Prime Minister Anthony Albanese has turned up the diplomatic offensive in the Indo-pacific, announcing a range of new partnerships with Australia’s northern neighbour Indonesia during an official visit.
Albanese met with Indonesian President Joko Widodo in Jakarta on June 6, along with several ministers, including Foreign Minister Penny Wong, Trade Minister Don Farrell, and Climate Change Minister Chris Bowen.
The prime minister pledged to work with major Australian superannuation funds (the fourth largest pension industry in the world) to explore investment opportunities. The government will also advance a $200 million climate and infrastructure partnership.
“True to my government’s ambitious climate targets, I want better access to affordable, reliable, and secure clean energy right across our region as we transition to a net-zero world together,” Albanese said in his opening remarks at Bogor Palace, the president’s official residence.
Australia will also supply expertise to help Indonesia as it builds a brand new capital city, Nusantara, away from the existing capital Jakarta, which currently suffers from overpopulation and congestion.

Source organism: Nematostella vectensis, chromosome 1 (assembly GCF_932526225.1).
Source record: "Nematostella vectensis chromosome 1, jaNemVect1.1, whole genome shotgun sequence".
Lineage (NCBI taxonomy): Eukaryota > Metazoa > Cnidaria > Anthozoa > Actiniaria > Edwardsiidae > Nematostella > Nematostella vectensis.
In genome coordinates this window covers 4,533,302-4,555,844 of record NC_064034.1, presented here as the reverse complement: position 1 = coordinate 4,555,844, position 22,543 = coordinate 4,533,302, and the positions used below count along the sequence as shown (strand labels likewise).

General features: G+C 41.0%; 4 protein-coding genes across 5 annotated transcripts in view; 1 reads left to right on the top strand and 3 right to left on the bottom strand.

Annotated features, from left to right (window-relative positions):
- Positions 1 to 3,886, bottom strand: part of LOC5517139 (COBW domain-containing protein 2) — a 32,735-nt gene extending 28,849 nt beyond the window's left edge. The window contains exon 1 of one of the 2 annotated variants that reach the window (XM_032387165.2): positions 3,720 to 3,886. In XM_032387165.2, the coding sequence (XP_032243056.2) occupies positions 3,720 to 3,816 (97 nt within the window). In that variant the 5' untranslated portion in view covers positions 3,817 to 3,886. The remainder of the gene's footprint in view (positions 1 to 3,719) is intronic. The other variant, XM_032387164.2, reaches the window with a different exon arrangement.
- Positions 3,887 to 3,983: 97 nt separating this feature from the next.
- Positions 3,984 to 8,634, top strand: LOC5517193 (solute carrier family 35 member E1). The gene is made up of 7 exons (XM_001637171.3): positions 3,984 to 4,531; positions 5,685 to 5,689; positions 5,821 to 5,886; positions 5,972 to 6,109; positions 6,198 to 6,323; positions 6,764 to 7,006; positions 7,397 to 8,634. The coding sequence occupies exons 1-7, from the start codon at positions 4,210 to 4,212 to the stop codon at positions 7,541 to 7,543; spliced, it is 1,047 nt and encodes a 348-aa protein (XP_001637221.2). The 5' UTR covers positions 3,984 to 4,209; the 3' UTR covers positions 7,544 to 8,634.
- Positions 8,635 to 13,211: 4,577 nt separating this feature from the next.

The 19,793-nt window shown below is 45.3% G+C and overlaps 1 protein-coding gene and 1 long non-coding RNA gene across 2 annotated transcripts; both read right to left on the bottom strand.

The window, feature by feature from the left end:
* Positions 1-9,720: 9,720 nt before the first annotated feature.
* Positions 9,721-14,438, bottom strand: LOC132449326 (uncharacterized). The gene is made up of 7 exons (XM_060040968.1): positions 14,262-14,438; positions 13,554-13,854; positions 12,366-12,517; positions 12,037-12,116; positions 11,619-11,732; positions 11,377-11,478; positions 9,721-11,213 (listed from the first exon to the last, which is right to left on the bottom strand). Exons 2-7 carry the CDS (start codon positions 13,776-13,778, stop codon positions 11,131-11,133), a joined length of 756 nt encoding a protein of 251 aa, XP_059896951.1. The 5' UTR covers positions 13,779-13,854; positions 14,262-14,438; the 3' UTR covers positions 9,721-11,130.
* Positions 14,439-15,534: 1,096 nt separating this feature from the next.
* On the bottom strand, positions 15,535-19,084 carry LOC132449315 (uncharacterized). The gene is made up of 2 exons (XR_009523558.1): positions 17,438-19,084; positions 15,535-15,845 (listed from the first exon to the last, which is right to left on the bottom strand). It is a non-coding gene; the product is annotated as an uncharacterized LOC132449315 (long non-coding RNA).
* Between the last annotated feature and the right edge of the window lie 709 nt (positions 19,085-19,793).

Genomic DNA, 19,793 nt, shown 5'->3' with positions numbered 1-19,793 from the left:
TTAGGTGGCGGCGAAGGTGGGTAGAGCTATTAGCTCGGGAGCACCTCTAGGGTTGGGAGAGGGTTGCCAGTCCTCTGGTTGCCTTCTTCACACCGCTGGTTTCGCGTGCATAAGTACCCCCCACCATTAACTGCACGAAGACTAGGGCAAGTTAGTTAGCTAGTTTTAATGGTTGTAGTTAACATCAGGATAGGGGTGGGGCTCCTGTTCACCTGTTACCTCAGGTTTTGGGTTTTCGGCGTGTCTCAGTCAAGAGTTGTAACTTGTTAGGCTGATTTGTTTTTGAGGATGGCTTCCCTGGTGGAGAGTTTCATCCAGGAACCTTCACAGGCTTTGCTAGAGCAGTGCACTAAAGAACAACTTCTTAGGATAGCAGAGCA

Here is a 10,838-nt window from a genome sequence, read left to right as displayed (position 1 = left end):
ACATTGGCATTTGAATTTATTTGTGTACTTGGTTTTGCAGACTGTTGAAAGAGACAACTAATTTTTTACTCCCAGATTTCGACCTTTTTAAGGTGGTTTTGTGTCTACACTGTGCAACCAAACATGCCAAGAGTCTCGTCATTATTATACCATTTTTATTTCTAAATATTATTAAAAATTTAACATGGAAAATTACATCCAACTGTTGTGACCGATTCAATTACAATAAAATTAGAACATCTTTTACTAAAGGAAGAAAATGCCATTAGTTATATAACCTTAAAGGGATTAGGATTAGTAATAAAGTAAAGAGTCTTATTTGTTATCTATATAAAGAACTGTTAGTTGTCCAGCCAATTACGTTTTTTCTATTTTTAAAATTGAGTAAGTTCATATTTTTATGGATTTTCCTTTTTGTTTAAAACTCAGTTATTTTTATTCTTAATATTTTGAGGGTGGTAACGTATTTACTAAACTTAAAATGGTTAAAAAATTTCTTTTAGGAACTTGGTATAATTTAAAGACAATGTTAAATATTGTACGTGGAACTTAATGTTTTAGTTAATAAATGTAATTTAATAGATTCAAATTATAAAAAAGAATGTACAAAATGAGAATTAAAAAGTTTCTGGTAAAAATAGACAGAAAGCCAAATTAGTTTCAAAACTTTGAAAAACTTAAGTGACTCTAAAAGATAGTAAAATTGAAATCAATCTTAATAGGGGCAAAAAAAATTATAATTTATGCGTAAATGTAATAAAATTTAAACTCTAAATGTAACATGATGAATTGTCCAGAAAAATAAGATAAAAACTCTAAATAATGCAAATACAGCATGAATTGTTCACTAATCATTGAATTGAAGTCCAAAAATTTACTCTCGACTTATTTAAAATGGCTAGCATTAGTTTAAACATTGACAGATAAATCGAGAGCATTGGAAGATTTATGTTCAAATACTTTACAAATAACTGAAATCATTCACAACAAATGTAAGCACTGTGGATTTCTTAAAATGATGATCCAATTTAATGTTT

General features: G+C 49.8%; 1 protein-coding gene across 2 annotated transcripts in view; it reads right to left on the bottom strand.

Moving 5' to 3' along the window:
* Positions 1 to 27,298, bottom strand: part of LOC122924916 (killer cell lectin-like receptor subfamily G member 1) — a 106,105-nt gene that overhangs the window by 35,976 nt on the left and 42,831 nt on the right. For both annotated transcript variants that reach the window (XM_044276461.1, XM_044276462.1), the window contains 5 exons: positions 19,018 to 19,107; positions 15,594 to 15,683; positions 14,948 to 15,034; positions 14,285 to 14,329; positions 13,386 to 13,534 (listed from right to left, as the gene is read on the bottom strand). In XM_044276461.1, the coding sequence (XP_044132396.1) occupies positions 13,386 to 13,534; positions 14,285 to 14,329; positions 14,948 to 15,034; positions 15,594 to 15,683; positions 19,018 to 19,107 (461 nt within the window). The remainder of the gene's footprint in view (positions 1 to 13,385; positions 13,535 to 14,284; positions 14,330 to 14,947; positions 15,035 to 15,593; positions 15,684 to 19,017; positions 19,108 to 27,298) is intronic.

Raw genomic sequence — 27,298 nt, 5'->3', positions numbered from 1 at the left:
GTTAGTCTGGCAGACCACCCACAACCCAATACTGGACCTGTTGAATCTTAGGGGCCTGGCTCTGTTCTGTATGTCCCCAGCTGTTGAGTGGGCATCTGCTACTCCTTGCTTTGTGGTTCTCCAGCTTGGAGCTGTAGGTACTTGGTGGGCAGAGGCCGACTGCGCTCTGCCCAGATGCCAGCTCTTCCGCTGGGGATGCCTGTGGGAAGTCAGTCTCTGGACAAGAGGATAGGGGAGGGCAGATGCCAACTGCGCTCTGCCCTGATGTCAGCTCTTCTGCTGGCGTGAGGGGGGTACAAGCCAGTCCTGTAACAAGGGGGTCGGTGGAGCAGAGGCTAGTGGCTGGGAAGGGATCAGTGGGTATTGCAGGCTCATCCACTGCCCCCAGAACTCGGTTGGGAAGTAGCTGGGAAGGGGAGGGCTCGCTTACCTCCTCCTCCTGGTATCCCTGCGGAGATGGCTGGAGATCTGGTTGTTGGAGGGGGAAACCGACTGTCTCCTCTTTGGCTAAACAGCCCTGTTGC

Education exchange will also be expanded with Australia increasing its intake of working and holiday visas to Indonesia by another 5,000 allocations per year by 2025.
Albanese also announced 10 “recover together, recover stronger” scholarships for Indonesians to complete Masters and PhDs in Australia. At the same time, the teaching of Bahasa Indonesia will also be promoted locally in Australia.
Building stronger relations with Indonesia and ASEAN will continue to be a focus of the Labor government, with an additional $470 million to be delivered over four years to Overseas Development Assistance programs in Southeast Asia, and the appointment of a dedicated envoy to the region.
Albanese and Wong have embarked on high-level visits in the first few weeks of winning office, with the foreign minister also making two trips to the South Pacific.
All this comes amid a backdrop of increasing tensions with the Chinese Communist Party and also overtures from Beijing to strengthen ties with Southeast Asian and Pacific nations.
“Strategic competition in the region must be well managed to avoid open conflict,” Indonesian President Widodo told reporters on June 6. “The culture of peace and strategic trust needs to be strengthened continuously.”